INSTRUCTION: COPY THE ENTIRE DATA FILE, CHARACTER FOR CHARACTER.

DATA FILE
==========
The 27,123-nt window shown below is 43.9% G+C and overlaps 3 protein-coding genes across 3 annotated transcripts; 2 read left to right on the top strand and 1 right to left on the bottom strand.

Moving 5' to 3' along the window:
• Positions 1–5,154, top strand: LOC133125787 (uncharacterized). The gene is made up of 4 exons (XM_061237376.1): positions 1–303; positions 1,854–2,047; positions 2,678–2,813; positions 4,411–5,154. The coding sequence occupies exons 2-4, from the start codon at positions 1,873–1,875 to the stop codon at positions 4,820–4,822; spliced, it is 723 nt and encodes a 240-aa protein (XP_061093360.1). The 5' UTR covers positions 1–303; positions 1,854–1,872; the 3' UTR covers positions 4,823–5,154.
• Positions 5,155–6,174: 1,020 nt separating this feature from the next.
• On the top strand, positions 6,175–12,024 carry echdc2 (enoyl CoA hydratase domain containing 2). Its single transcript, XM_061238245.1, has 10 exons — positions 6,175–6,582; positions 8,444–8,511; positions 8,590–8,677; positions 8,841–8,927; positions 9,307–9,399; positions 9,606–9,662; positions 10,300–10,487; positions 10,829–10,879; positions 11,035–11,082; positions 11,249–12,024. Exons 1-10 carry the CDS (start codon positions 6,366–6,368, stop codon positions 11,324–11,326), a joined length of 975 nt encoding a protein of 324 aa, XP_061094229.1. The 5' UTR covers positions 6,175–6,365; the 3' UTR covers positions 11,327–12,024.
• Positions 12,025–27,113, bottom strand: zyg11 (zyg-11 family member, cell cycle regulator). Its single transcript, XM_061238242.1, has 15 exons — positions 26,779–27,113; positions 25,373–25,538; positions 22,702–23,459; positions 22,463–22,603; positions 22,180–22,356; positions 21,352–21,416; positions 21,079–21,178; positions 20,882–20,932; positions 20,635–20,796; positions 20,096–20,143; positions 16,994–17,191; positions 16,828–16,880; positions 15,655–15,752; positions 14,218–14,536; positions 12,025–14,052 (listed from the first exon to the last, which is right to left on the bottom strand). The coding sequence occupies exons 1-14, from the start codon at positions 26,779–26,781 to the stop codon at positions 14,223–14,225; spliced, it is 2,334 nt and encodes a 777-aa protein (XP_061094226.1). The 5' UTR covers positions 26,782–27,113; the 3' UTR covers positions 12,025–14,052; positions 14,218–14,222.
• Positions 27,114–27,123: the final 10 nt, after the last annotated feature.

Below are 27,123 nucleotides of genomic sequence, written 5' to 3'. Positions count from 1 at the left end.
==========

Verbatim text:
The 27,123-nt window shown below is 43.9% G+C and overlaps 3 protein-coding genes across 3 annotated transcripts; 2 read left to right on the top strand and 1 right to left on the bottom strand.

Moving 5' to 3' along the window:
• Positions 1–5,154, top strand: LOC133125787 (uncharacterized). The gene is made up of 4 exons (XM_061237376.1): positions 1–303; positions 1,854–2,047; positions 2,678–2,813; positions 4,411–5,154. The coding sequence occupies exons 2-4, from the start codon at positions 1,873–1,875 to the stop codon at positions 4,820–4,822; spliced, it is 723 nt and encodes a 240-aa protein (XP_061093360.1). The 5' UTR covers positions 1–303; positions 1,854–1,872; the 3' UTR covers positions 4,823–5,154.
• Positions 5,155–6,174: 1,020 nt separating this feature from the next.
• On the top strand, positions 6,175–12,024 carry echdc2 (enoyl CoA hydratase domain containing 2). Its single transcript, XM_061238245.1, has 10 exons — positions 6,175–6,582; positions 8,444–8,511; positions 8,590–8,677; positions 8,841–8,927; positions 9,307–9,399; positions 9,606–9,662; positions 10,300–10,487; positions 10,829–10,879; positions 11,035–11,082; positions 11,249–12,024. Exons 1-10 carry the CDS (start codon positions 6,366–6,368, stop codon positions 11,324–11,326), a joined length of 975 nt encoding a protein of 324 aa, XP_061094229.1. The 5' UTR covers positions 6,175–6,365; the 3' UTR covers positions 11,327–12,024.
• Positions 12,025–27,113, bottom strand: zyg11 (zyg-11 family member, cell cycle regulator). Its single transcript, XM_061238242.1, has 15 exons — positions 26,779–27,113; positions 25,373–25,538; positions 22,702–23,459; positions 22,463–22,603; positions 22,180–22,356; positions 21,352–21,416; positions 21,079–21,178; positions 20,882–20,932; positions 20,635–20,796; positions 20,096–20,143; positions 16,994–17,191; positions 16,828–16,880; positions 15,655–15,752; positions 14,218–14,536; positions 12,025–14,052 (listed from the first exon to the last, which is right to left on the bottom strand). The coding sequence occupies exons 1-14, from the start codon at positions 26,779–26,781 to the stop codon at positions 14,223–14,225; spliced, it is 2,334 nt and encodes a 777-aa protein (XP_061094226.1). The 5' UTR covers positions 26,782–27,113; the 3' UTR covers positions 12,025–14,052; positions 14,218–14,222.
• Positions 27,114–27,123: the final 10 nt, after the last annotated feature.

Below are 27,123 nucleotides of genomic sequence, written 5' to 3'. Positions count from 1 at the left end.